Those behind new Australian film Broke hope to open the eyes of fans to the frailties of those we idolise.

New film humanises rugby league heroes

It's the story of a rugby league superstar who comes undone at the hands of gambling and alcohol but those behind new Australian film Broke hope to open the eyes of fans to the frailties of those we idolise.

Session times and venues
Broke the film - Official website
Visit the Broke page on Facebook

It tells the fictional story of former North Sydney star Ben Kelly, a Queensland representative and hero to those in his hometown, whose life spirals out of control in retirement at the hands of alcohol and a gambling addiction.

Seasoned Aussie actor Steve Le Marquand (Underbelly, Two Hands, Kokoda, Beneath Hill 60) plays 'BK' and says recent off-field controversies highlight the themes found within the film.

"What's been happening in rugby league and this film are two sides of the same coin," Le Marquand told NRL.com. 

"It humanises these people. They're not just this unbelievable football machine, there's actually a real person with real emotions and real fallibility. That's a good thing for the rugby league audience and for the wider community to see.

"You have a go at these guys who do the wrong thing but a film like this shows that these are regular human beings with regular human foibles.

"You've got guys like Mitchell Pearce, Shane Warne and Andrew Johns who are put on a pedestal by the community and I think what this does is humanise these people.

"Ben Kelly had the same amount of success, he was obviously massive in the town where he comes from and what this does is humanises him.

"Most of the story is about him being a human being, a bloke who is living on the streets, put his last $5 down a pokie and is begging other people for money.

"It takes this fallen hero and you see him trying to interact as a human being."

Despite being born in Perth to AFL-mad parents, Le Marquand fell in love with rugby league at first sight when his family moved to Sydney and as a six-year-old he sat down and watched St George playing Eastern Suburbs on the ABC.

When he attended the University of Western Sydney he began playing in the Penrith competition but after a decade was told by his agent to hang up the boots.

Filling in for the Kiama Knights one Sunday during the filming of Mullet with Ben Mendehlson, Le Marquand had his nose badly broken courtesy of a swinging arm and when he turned up to work the producers threaten legal action.

"By Monday, when I was due to shoot again, it was a big bruised mess. The producers weren't happy," he recalls.

Well before the fictional story of Ben Kelly was put in front of him, Le Marquand said that he was fascinated by the ultimately tragic events surrounding former Storm and Bulldogs prop Ryan Tandy who was found guilty of match-fixing, providing some of the basis for the character of Kelly.

"I actually followed the Ryan Tandy story, even before Broke was even in the picture," he said.

"I found that incredibly interesting. I've always been interested in broken human beings; I find them far more interesting than just your ordinary run-of-the-mill folk.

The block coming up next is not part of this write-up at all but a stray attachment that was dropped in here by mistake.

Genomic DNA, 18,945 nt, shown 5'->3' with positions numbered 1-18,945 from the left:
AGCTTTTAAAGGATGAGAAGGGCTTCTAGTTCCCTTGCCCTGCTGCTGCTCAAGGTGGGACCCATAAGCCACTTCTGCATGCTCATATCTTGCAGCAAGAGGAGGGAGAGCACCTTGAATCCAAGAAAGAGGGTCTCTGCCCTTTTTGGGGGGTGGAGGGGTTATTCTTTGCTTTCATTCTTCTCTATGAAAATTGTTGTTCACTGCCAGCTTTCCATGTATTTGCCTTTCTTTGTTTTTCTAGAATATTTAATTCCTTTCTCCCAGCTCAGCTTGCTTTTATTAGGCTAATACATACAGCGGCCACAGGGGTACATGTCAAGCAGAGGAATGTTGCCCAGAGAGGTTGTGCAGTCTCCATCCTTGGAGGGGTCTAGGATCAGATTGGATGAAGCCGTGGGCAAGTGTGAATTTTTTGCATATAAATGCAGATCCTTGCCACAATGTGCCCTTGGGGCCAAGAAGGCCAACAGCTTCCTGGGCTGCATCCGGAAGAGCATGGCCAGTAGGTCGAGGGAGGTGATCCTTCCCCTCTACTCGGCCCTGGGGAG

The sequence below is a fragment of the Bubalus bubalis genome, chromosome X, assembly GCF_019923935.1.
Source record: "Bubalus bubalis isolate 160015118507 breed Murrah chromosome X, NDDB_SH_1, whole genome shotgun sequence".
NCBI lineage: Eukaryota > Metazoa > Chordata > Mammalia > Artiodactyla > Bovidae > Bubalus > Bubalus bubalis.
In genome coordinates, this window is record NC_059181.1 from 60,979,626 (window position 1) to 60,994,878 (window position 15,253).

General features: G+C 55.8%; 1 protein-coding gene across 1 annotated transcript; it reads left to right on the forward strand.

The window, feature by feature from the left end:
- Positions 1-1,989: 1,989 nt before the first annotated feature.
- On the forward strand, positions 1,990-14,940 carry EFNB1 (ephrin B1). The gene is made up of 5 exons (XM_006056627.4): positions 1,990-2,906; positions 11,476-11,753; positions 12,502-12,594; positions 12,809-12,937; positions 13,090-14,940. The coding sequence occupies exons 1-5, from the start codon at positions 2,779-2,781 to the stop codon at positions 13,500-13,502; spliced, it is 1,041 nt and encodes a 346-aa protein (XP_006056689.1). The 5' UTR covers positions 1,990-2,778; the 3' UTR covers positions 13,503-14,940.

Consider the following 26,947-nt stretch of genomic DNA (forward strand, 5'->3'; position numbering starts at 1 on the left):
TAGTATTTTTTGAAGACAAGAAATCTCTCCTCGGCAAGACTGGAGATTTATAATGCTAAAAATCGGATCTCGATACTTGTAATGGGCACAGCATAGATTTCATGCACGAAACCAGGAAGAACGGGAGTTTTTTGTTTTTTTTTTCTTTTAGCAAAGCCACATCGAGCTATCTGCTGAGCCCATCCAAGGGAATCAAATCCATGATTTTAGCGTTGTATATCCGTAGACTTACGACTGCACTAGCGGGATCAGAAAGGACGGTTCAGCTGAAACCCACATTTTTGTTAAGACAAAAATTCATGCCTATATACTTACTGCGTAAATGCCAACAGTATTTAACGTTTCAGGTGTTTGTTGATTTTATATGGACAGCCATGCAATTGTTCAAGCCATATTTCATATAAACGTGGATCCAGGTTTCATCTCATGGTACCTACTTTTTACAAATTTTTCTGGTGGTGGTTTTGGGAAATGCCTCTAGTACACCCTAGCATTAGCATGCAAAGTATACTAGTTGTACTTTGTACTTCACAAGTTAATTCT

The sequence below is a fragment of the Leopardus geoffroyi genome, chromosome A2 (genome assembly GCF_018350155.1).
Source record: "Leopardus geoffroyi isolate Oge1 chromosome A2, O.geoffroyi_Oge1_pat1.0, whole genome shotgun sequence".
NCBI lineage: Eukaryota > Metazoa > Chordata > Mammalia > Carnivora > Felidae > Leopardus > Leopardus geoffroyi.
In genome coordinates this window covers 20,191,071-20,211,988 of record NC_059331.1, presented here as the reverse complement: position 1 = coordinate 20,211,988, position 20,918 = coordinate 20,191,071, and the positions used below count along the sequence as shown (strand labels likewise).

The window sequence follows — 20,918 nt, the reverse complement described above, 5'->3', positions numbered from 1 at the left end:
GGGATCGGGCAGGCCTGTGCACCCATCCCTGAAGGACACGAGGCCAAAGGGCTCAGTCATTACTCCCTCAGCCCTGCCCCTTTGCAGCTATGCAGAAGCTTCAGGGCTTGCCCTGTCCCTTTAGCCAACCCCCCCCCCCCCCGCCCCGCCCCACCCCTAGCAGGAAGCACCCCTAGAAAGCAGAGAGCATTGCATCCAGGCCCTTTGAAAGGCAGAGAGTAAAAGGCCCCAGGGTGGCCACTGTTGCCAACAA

"To then just watch that story independently of the film, watching as he went to court and of course the unbelievably sad end to that story, it was riveting from a character point of view.

"I definitely did a lot of research into that character when I was trying to put Ben Kelly together."

Rugby league plays the backdrop to what is essentially the study of a flawed character but Le Marquand had to measure up in more ways than one.

Historical footage of Kelly playing for the Bears is actually that of former North Sydney legend Mark Graham, whose son Luke is a producer of the film and who provided some wardrobe assistance for a key moment in the film.

"There's a point in the film where I've got nothing to wear but this family have hung on to my old North Sydney uniform to put on and that was actually Mark Graham's," Le Marquand reveals.

"Watching the footage of him playing for the Bears in the '80s and '90s it was quite uncanny. Very similar build, fairly skinny legs, tall and lanky so you actually buy it.

"I remember watching it thinking this is never going to work but it looks quite convincing.

"I had to make a couple of tackles and throw a few punches which reminded me of the good old days.

"There is a little bit of rugby league in it but mostly it is a character study of this fallen hero who was so celebrated and exalted by the community at large and then threw a game, fell into the wrong crowd and is following his story."

Broke stars Steve Le Marquand, Max Cullen, Brendan Cowell, Claire Van Der Boom and Steve Bastoni.

Broke the film - Official website
Visit the Broke page on Facebook

Session times and venues:

Queensland

APRIL 7-28, 2016 - GLADSTONE CINEMAS - 61-77 Dawson Road, Gladstone

APRIL 26, 2016 - NEW FARM CINEMA - 6:30PM - 701 Brunswick St, New Farm, Brisbane

APRIL 26, 2016 - NEW FARM CINEMA - 8:40PM - 701 Brunswick St, New Farm, Brisbane

MAY 27, 2016 - TRAVELING FILM FESTIVAL - Tamworth, Queensland

JUNE 25, 2016 - WINTON CINEMAS - Winton, Queensland

NSW 

APRIL 26, 2016 - PIGHOUSE FLICKS - 1 Skinners Shoot Road, Byron Bay NSW

MAY 2, 2016 - EVENT CINEMAS PARRAMATTA - 159-175 Church Street, Parramatta

MAY 14, 2016 - JAMES THEATRE DUNGOG - 6 Brown Street, Dungog NSW

MAY 25, 2016 - GLENBROOK CINEMA - Ross St & Great Western Highway, Glenbrook

Western Australia 

APRIL 26, 2016 - AUSTRALIAN REVELATIONS - The Backlot Perth, 21 Simpson Street, West Perth

Visit the Broke website to buy tickets